Just over three weeks ago, the Canadian Broadcasting Corporation (CBC) fired Jian Ghomeshi, the host of its radio show Q. The CBC stated that the reason for the firing was “information” that “preclud[ed]” it from continuing to employ him. Since then, a number of women have come forward with allegation that Ghomeshi physically attacked them while they were dating him. Three of these allegations are being investigated by the Toronto police. Ghomeshi is suing the CBC for $55 million for allegedly dismissing him on the basis of a “moral judgement” about his sex life. He also announced on Facebook that he would also be filing a grievance for reinstatement.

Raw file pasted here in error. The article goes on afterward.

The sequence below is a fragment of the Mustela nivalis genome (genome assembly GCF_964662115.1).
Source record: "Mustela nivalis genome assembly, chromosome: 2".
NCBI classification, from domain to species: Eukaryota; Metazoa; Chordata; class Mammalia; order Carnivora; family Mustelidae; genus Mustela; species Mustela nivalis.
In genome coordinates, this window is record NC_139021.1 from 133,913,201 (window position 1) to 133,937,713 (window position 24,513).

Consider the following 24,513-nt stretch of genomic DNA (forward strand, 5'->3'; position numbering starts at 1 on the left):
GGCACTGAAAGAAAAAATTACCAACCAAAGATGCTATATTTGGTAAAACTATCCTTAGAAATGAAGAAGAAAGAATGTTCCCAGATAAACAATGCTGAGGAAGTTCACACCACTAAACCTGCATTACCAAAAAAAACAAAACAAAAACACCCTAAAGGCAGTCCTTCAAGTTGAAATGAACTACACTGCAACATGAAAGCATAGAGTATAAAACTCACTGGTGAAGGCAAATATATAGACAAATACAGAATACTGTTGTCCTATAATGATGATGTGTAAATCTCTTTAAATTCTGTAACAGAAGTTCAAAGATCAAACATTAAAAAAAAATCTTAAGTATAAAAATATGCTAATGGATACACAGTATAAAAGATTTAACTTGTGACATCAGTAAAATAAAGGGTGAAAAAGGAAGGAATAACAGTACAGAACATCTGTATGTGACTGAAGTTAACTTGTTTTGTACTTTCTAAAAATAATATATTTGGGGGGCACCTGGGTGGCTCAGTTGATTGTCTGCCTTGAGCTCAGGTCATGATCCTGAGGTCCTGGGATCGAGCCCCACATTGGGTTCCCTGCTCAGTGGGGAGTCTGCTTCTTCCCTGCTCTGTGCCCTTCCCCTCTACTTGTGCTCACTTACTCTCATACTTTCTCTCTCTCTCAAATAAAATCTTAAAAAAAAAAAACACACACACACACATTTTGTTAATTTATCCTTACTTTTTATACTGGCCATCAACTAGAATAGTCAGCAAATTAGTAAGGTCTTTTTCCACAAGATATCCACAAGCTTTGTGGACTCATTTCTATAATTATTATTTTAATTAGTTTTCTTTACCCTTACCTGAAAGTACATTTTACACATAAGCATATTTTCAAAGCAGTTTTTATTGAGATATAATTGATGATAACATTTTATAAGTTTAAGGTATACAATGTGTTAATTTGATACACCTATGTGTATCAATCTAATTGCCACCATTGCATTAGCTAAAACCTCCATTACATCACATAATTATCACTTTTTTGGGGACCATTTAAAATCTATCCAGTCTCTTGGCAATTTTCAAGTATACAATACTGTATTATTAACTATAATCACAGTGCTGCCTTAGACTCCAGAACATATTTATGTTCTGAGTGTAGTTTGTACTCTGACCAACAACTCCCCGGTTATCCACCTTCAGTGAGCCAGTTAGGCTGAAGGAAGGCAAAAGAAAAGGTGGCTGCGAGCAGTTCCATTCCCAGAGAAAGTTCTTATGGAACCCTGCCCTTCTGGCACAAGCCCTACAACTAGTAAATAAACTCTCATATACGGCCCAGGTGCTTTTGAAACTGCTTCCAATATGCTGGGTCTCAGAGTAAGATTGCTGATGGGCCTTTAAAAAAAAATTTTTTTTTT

A big part of the discussion of this story is about Ghomeshi’s workplace behaviour – since one of the first allegations of abusive behaviour was from another CBC employee – and whether the CBC adequately fulfilled its responsibility as an employer to provide a safe, harassment-free work environment. However, there is a major difference between Ghomeshi’s employment situation and the employment situations of many other high-profile media personalities in Canada and elsewhere. Ghomeshi is a union member – and that means that his situation will likely be managed differently than if he wasn’t part of a union.
Some commentators on the Ghomeshi story – particularly those from outside Canada – apparently don’t understand how grievances work in unionized workplaces in Canada, how a grievance might relate to Ghomeshi’s lawsuit, or the responsibility of his union in representing him. I think it’s important to be clear on those issues, (more…)